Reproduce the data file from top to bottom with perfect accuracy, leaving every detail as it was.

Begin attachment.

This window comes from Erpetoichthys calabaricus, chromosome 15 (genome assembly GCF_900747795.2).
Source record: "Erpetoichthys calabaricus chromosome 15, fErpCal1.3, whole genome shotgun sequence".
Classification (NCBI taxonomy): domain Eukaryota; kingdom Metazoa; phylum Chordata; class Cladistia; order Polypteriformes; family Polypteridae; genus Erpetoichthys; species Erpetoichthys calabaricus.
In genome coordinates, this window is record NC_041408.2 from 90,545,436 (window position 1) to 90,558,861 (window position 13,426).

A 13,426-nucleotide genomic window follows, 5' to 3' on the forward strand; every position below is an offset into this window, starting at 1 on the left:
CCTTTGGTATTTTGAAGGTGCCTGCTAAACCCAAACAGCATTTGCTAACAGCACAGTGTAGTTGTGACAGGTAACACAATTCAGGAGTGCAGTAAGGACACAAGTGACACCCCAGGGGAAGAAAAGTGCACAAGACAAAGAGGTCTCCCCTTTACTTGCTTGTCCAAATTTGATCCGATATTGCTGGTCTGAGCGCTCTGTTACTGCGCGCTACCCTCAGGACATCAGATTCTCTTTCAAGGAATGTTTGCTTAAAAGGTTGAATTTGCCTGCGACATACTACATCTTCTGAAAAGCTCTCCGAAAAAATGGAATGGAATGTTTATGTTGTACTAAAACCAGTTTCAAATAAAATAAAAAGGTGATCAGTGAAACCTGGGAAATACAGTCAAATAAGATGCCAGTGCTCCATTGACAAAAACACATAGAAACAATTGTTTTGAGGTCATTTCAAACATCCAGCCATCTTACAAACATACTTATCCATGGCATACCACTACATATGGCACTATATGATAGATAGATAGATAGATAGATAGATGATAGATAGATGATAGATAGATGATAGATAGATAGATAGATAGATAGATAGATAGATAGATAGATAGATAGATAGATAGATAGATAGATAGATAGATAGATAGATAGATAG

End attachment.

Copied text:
This window comes from Erpetoichthys calabaricus, chromosome 15 (genome assembly GCF_900747795.2).
Source record: "Erpetoichthys calabaricus chromosome 15, fErpCal1.3, whole genome shotgun sequence".
Classification (NCBI taxonomy): domain Eukaryota; kingdom Metazoa; phylum Chordata; class Cladistia; order Polypteriformes; family Polypteridae; genus Erpetoichthys; species Erpetoichthys calabaricus.
In genome coordinates, this window is record NC_041408.2 from 90,545,436 (window position 1) to 90,558,861 (window position 13,426).

A 13,426-nucleotide genomic window follows, 5' to 3' on the forward strand; every position below is an offset into this window, starting at 1 on the left:
CCTTTGGTATTTTGAAGGTGCCTGCTAAACCCAAACAGCATTTGCTAACAGCACAGTGTAGTTGTGACAGGTAACACAATTCAGGAGTGCAGTAAGGACACAAGTGACACCCCAGGGGAAGAAAAGTGCACAAGACAAAGAGGTCTCCCCTTTACTTGCTTGTCCAAATTTGATCCGATATTGCTGGTCTGAGCGCTCTGTTACTGCGCGCTACCCTCAGGACATCAGATTCTCTTTCAAGGAATGTTTGCTTAAAAGGTTGAATTTGCCTGCGACATACTACATCTTCTGAAAAGCTCTCCGAAAAAATGGAATGGAATGTTTATGTTGTACTAAAACCAGTTTCAAATAAAATAAAAAGGTGATCAGTGAAACCTGGGAAATACAGTCAAATAAGATGCCAGTGCTCCATTGACAAAAACACATAGAAACAATTGTTTTGAGGTCATTTCAAACATCCAGCCATCTTACAAACATACTTATCCATGGCATACCACTACATATGGCACTATATGATAGATAGATAGATAGATAGATAGATGATAGATAGATGATAGATAGATGATAGATAGATAGATAGATAGATAGATAGATAGATAGATAGATAGATAGATAGATAGATAGATAGATAGATAGATAGATAGATAGATAG